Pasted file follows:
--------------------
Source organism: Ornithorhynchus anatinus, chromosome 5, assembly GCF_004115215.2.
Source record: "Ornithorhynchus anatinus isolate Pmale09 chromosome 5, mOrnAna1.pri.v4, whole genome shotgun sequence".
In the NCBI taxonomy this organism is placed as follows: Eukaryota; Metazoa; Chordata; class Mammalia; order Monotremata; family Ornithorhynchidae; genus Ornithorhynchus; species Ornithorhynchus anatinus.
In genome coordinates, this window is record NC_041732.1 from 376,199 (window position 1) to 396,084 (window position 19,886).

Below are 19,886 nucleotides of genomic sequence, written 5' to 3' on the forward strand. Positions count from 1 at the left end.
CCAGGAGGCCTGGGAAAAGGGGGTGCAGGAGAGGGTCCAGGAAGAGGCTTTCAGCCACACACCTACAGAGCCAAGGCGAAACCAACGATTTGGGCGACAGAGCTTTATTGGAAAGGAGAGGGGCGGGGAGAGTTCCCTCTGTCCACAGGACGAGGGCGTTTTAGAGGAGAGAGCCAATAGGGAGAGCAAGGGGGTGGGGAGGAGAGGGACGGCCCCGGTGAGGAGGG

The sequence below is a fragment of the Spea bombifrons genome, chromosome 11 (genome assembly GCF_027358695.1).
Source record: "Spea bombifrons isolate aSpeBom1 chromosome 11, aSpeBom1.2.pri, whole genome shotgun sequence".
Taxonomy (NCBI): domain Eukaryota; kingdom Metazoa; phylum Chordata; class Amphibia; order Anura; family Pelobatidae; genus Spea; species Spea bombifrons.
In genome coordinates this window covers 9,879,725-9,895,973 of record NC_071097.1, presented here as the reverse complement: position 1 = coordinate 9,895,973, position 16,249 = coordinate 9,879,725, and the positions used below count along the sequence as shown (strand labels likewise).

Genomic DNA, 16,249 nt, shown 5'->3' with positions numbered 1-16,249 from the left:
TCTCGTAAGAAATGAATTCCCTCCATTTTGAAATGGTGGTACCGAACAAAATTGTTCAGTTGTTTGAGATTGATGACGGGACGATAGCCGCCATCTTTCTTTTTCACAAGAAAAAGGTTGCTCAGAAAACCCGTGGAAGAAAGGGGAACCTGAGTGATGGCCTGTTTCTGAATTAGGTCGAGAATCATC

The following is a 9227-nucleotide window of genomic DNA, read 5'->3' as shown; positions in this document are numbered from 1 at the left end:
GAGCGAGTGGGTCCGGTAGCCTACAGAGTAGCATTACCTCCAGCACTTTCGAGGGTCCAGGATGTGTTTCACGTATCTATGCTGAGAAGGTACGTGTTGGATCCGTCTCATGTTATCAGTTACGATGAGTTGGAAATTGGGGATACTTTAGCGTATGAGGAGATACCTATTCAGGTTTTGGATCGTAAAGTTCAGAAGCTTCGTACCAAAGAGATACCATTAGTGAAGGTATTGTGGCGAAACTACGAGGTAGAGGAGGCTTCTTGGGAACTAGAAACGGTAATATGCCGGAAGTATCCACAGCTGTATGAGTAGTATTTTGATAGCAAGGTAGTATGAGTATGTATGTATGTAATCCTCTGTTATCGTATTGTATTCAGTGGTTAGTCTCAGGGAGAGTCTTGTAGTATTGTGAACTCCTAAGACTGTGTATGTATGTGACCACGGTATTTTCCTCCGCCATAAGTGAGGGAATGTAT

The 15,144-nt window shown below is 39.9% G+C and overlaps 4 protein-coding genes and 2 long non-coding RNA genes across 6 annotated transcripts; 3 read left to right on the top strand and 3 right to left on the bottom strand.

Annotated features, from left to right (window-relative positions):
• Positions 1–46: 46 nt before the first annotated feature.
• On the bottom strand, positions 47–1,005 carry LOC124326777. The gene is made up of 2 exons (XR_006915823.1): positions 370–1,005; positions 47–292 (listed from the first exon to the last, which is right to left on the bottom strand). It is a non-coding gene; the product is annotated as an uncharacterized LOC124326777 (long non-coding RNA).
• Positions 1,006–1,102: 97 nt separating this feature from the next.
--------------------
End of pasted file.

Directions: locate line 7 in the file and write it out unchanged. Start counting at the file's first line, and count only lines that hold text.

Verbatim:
The sequence below is a fragment of the Spea bombifrons genome, chromosome 11 (genome assembly GCF_027358695.1).